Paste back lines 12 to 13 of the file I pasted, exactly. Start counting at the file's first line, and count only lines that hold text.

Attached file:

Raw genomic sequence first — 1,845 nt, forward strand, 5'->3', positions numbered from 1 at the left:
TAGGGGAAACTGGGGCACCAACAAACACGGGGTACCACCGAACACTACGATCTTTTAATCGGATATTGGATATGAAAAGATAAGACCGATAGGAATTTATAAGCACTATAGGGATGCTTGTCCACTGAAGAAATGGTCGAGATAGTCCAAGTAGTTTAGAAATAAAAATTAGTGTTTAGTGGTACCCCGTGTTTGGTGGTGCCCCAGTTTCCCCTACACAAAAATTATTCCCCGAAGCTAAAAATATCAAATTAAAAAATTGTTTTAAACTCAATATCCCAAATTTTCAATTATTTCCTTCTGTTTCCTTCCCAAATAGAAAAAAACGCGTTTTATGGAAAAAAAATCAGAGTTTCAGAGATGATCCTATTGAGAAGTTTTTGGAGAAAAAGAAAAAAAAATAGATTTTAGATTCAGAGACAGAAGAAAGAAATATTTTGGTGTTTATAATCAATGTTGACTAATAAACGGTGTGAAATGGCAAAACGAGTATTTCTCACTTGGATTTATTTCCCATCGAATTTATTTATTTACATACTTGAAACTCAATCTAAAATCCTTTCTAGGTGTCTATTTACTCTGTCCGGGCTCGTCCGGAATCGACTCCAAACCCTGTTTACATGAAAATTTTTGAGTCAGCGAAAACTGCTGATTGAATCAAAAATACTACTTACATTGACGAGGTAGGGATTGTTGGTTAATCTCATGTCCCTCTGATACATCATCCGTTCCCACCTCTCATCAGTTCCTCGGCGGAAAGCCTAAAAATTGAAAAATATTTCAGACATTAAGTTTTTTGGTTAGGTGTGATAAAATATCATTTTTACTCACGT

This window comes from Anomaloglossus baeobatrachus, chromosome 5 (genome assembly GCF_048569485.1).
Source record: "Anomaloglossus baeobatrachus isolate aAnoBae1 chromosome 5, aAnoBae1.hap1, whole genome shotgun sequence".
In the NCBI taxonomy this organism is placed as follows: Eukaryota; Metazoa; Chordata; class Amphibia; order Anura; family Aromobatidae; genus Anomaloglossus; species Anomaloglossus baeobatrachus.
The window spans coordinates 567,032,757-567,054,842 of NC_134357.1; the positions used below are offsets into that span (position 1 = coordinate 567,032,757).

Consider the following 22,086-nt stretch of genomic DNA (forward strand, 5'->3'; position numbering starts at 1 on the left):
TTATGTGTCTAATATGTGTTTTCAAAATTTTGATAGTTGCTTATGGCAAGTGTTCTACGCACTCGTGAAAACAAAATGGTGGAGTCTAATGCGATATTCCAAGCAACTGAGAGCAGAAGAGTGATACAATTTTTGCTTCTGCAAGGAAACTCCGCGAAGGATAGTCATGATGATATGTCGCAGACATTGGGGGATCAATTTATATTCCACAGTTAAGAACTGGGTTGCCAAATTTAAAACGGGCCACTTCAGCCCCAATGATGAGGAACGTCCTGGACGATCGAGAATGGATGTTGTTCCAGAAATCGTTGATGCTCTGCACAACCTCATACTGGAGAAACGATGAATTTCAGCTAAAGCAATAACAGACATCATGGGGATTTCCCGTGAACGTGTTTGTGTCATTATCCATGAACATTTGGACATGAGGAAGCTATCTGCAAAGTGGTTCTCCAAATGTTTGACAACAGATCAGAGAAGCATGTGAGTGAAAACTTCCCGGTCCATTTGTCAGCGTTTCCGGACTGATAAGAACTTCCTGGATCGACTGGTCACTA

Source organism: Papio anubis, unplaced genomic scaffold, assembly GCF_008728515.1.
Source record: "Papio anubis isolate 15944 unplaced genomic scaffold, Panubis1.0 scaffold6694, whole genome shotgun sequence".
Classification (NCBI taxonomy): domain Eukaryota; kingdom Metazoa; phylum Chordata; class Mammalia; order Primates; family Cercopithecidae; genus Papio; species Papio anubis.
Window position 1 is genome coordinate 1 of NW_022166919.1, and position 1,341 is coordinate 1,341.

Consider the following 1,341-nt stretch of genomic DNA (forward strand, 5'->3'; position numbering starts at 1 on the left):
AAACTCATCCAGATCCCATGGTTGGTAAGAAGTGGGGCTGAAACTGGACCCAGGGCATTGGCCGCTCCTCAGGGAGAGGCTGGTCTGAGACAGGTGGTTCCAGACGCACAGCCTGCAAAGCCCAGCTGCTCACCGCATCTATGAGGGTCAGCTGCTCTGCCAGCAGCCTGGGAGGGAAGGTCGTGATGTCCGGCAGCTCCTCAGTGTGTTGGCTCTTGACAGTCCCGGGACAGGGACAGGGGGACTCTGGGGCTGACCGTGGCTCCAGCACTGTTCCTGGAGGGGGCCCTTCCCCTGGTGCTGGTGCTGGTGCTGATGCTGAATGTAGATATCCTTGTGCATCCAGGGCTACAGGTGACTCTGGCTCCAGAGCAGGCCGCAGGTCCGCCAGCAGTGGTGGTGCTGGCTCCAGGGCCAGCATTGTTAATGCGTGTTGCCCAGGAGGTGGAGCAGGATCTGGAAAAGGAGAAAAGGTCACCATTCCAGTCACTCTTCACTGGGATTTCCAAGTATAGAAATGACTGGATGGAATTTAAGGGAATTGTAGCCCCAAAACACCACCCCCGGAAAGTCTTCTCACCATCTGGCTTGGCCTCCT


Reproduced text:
Window position 1 is genome coordinate 1 of NW_022166919.1, and position 1,341 is coordinate 1,341.

Consider the following 1,341-nt stretch of genomic DNA (forward strand, 5'->3'; position numbering starts at 1 on the left):